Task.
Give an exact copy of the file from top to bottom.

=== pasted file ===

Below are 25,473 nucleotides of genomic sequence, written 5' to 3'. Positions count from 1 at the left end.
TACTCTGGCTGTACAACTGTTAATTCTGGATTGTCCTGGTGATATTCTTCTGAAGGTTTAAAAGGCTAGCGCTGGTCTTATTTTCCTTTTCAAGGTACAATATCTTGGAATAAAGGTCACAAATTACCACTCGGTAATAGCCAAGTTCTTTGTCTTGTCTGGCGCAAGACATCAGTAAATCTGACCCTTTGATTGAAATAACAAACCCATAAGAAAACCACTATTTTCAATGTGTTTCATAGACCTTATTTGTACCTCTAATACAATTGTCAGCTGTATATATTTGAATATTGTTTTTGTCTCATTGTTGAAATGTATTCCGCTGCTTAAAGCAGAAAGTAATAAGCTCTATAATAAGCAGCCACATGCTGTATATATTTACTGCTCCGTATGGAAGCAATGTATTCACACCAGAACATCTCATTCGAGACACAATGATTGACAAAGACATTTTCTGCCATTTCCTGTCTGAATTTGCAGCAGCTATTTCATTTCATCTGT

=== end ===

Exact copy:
Below are 25,473 nucleotides of genomic sequence, written 5' to 3'. Positions count from 1 at the left end.
TACTCTGGCTGTACAACTGTTAATTCTGGATTGTCCTGGTGATATTCTTCTGAAGGTTTAAAAGGCTAGCGCTGGTCTTATTTTCCTTTTCAAGGTACAATATCTTGGAATAAAGGTCACAAATTACCACTCGGTAATAGCCAAGTTCTTTGTCTTGTCTGGCGCAAGACATCAGTAAATCTGACCCTTTGATTGAAATAACAAACCCATAAGAAAACCACTATTTTCAATGTGTTTCATAGACCTTATTTGTACCTCTAATACAATTGTCAGCTGTATATATTTGAATATTGTTTTTGTCTCATTGTTGAAATGTATTCCGCTGCTTAAAGCAGAAAGTAATAAGCTCTATAATAAGCAGCCACATGCTGTATATATTTACTGCTCCGTATGGAAGCAATGTATTCACACCAGAACATCTCATTCGAGACACAATGATTGACAAAGACATTTTCTGCCATTTCCTGTCTGAATTTGCAGCAGCTATTTCATTTCATCTGT